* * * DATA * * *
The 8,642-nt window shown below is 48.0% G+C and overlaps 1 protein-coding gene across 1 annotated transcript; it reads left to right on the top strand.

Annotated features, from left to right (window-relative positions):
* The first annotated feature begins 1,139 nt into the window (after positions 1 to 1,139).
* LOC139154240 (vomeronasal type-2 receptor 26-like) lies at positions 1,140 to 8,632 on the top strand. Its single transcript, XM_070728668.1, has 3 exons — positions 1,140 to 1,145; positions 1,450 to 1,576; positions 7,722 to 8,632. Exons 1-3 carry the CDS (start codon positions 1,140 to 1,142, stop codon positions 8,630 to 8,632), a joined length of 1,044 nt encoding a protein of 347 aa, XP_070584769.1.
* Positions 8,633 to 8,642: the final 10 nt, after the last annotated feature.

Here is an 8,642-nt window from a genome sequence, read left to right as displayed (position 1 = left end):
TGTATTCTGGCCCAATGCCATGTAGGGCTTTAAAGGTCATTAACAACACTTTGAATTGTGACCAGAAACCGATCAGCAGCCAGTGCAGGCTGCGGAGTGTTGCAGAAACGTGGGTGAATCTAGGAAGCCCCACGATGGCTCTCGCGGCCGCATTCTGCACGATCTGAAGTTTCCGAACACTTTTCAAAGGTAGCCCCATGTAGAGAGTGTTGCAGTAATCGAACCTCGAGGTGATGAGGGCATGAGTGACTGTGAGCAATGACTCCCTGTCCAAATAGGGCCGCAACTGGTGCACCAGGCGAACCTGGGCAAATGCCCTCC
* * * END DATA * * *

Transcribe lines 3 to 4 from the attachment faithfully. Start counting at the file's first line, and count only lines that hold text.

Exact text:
* The first annotated feature begins 1,139 nt into the window (after positions 1 to 1,139).
* LOC139154240 (vomeronasal type-2 receptor 26-like) lies at positions 1,140 to 8,632 on the top strand. Its single transcript, XM_070728668.1, has 3 exons — positions 1,140 to 1,145; positions 1,450 to 1,576; positions 7,722 to 8,632. Exons 1-3 carry the CDS (start codon positions 1,140 to 1,142, stop codon positions 8,630 to 8,632), a joined length of 1,044 nt encoding a protein of 347 aa, XP_070584769.1.